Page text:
Restricting Environment Creation in Power Apps and Microsoft Flow
Environments are an important governance tool inside of Microsoft Power Apps and Microsoft Flow (now known as Power Automate). Environments isolate apps and flows from another. They also support traditional environment design where organizations will have Development, Test and Production environments.
Data Loss Prevention (DLP) policies also have an impact on environments. Since DLP policies restrict what connectors can be used together, they provide another governance layer on top of environments. DLP polices can be established against individual environments or across a tenant. This behavior may then cause concerns for some organizations if they have chosen not to have tenant-wide DLP policies. The reason being that any new environment that is created, will be created without a DLP policy which means that business and non-business connectors may be used together, and data leakage may occur.
Having too many environments also creates ‘visibility’ challenges for organizations. For example, much of the Admin Analytics that are available today are focused on environments. If organizations have 10s or 100s of environments, it will become very difficult for administrators to understand exactly how Power Apps and Power Automate is being used in the organization.
Environments are also bound to specific Azure regions. This is very important for some organizations who need to respect specific data privacy regulations. As a result, you want some clear governance on who is creating environments.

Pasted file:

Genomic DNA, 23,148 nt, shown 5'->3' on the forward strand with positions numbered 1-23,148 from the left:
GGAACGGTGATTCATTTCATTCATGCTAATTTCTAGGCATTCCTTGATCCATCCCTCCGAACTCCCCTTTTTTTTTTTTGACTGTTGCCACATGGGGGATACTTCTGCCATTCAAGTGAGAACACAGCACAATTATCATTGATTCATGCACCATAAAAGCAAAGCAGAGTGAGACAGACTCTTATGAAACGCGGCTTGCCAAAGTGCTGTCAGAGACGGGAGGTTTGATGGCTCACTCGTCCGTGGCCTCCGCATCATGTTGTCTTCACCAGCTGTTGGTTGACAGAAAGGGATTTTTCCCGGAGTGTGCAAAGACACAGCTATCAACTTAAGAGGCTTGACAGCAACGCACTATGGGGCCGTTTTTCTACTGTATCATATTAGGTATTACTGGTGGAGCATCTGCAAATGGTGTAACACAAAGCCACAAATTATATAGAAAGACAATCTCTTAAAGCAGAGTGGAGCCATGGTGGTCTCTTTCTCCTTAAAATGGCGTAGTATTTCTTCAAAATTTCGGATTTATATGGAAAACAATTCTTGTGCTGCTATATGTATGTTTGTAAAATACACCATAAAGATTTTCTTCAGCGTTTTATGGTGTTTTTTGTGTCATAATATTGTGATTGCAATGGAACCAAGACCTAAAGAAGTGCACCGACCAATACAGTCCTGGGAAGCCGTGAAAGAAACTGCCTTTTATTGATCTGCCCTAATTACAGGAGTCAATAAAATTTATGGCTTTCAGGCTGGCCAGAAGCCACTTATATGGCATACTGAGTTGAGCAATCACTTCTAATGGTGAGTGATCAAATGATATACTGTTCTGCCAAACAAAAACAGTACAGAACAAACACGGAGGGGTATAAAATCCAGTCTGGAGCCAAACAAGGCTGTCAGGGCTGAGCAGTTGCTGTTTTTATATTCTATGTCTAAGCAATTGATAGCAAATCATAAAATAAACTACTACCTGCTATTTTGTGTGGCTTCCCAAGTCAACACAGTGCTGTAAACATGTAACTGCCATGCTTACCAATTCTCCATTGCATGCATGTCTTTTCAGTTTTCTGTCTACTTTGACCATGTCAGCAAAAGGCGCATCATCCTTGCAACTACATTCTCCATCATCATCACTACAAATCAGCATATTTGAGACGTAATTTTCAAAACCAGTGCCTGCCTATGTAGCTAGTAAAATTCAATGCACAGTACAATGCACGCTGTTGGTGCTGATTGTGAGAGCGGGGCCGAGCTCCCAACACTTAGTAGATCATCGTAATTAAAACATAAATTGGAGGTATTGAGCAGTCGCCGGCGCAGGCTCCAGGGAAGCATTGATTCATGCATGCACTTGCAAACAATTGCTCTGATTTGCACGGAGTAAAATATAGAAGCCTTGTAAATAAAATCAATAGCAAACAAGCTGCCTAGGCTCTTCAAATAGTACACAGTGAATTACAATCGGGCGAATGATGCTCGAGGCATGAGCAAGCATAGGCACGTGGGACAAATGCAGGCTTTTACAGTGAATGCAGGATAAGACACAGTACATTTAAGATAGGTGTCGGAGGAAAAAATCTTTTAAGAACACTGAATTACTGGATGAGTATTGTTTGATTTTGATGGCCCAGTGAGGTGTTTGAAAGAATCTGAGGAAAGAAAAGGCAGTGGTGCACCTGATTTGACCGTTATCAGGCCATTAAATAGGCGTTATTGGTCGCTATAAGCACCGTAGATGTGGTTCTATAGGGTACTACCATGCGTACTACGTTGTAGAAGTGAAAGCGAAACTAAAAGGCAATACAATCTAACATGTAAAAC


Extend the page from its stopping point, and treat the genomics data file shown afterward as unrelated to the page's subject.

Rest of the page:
Microsoft now provides the ability to restrict who, within an organization, can create environments. By default, Everyone can create both production and trial environments. Alternatively, Microsoft provides the ability to restrict to Only specific admins. When Microsoft refers to specific admins, they are referring to
• Office 365 Global admins
• Service admins
• Delegated admins
These settings are controlled from the Power Platform Admin Center and can be accessed by clicking on the Gear icon.
Once clicked, an administrator can choose to restrict environment creation to specific admins.
There is no good reason for allowing everyone to create environments. It leads to unmanageable sprawl for most organizations. However, for some organizations they want control, but they also want some flexibility. This flexibility can come from Power Automate and the Power Platform Management Connectors. An administrator can restrict environment creation to just admins through the steps we just discussed. But, they can provide a Microsoft Forms or Power Apps form that people can request an environment to be created. Power Automate can then receive these requests and start an approval. If the administrator feels the environment is required, the approval can be granted, and the environment automatically created through the Power Platform Management Connector. This approach balances governance with productivity.